Our cover story this week recounts the metaphysical inquiries of the author, contributor Richard Ely, into the state of Buddhism in the state of Wisconsin. It also recounts his personal journey of discovery into the 2,500-year-old Buddhist tradition, thus the title "Dairyland Dharma" - the word "dharma" conveying the idea of process or path. This is all occasioned by the imminent visit of Tenzin Gyato, the 14th Dalai Lama, leader of the world's Tibetan Buddhists, to Madison on May 2.
Buddhism, in its varied forms, is the dominant religion of hundreds of millions, if not billions of people, predominantly in the Asian world. Awareness of it was near zero in this country until the post-World War II era, when that conflict resulted in widespread contact between Eastern and Western cultures. When practices such as meditation, martial arts and yoga began seeping into Western consciousness, they brought with them aspects of Buddhist philosophy.
Wisconsin became a factor in the cultural cross-pollination when its state university, under the stewardship of Richard Robinson, began what would become a preeminent Asian studies program in Madison. That in turn attracted Tibetan monks, displaced from their home country by the Chinese invasion of Tibet in 1959, to congregate here during the '60s and eventually led to the establishment of Deer Park, a Buddhist enclave near Madison, over 30 years ago.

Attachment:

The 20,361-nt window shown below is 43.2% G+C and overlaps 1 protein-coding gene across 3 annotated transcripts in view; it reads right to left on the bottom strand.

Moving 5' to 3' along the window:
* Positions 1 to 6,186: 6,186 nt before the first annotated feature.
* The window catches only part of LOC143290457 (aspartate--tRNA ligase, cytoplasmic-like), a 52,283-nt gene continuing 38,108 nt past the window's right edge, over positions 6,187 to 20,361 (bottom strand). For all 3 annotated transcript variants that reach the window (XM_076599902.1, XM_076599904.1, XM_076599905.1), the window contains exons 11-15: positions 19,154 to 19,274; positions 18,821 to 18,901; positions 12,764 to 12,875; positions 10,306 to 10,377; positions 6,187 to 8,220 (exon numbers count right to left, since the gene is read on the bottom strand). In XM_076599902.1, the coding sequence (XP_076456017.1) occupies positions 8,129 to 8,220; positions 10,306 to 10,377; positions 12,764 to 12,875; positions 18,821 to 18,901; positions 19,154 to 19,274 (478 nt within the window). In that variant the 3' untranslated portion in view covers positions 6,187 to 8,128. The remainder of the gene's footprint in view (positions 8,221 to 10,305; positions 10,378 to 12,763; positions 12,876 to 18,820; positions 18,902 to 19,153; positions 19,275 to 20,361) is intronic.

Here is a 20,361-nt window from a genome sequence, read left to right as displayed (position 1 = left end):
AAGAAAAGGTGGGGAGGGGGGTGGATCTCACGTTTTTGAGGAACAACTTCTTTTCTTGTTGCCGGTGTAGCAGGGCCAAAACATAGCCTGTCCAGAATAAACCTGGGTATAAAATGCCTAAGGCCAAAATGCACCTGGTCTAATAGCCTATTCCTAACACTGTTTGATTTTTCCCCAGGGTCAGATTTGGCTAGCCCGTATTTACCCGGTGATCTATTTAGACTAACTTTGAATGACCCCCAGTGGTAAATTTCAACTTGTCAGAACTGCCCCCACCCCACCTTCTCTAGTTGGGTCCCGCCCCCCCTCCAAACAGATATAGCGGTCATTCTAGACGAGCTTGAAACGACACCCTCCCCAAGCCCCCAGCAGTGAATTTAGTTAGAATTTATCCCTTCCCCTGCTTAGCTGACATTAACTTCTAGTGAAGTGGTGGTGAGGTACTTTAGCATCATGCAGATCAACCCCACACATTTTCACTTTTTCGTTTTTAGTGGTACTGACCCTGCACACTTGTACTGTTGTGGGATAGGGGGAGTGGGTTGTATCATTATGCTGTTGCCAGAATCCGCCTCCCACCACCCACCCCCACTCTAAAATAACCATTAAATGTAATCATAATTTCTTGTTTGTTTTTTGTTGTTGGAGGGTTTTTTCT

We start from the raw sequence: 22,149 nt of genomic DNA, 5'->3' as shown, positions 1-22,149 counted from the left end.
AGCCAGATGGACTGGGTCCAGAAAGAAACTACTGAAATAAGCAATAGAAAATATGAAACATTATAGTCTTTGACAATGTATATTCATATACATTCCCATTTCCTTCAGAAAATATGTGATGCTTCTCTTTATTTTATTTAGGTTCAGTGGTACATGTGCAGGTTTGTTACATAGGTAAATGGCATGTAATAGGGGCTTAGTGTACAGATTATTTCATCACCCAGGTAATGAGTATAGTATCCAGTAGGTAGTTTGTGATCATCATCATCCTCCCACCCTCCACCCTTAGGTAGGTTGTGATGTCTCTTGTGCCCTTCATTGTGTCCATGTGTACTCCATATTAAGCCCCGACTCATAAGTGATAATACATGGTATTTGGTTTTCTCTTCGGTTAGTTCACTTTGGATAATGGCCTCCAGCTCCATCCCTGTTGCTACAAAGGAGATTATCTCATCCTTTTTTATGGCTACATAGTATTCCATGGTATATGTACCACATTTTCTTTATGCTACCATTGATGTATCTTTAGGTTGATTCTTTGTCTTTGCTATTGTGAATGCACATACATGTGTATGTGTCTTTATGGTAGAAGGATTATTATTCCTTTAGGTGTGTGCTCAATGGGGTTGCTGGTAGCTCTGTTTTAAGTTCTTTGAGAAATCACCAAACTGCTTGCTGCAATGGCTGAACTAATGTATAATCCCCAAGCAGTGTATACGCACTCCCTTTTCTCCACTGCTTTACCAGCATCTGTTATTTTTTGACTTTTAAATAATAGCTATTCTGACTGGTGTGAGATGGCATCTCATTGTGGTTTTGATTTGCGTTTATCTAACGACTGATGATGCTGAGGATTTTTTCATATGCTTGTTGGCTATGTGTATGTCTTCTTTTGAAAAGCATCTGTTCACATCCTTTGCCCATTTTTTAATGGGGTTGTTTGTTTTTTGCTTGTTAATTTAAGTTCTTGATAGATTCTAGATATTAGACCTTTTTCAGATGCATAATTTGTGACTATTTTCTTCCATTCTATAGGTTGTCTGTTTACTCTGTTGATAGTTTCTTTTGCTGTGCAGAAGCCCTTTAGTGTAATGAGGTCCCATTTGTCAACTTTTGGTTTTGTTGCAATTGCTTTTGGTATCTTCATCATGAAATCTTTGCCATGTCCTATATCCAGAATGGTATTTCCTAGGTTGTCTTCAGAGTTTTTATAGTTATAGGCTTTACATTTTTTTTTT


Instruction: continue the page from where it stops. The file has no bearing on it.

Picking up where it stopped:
As far as I can determine, this is the Dalai Lama's fourth visit to the Madison area, though there may have been other, less-noted trips here. His visit in July 1981 fired local interest and was treated as a historic event, which indeed it was. Encouraged by the success of Deer Park, emblematic of the taking root of an indigenous strain of Buddhism, the Dalai Lama came to celebrate a rare religious ceremony at Deer Park - the Kalachakra. At the time, it was only the seventh celebration of the rite in the 20th century and the first ever in America. It was a big event, capturing the imagination, and it spawned waggish humor of the "Hello Dalai" and "Chakra Cola" (water) variety.
Needless to say, Isthmus was on the story, with three pieces by Tom Kinney over a four-week period and Fred Milverstedt and myself chucking in a few extraneous comments. This time the anticipation is much more subdued, and the coverage is, appropriately, more introspective. It seems the concepts of Buddhism are not as exotic as they once seemed. Could this be a sign of spiritual growth?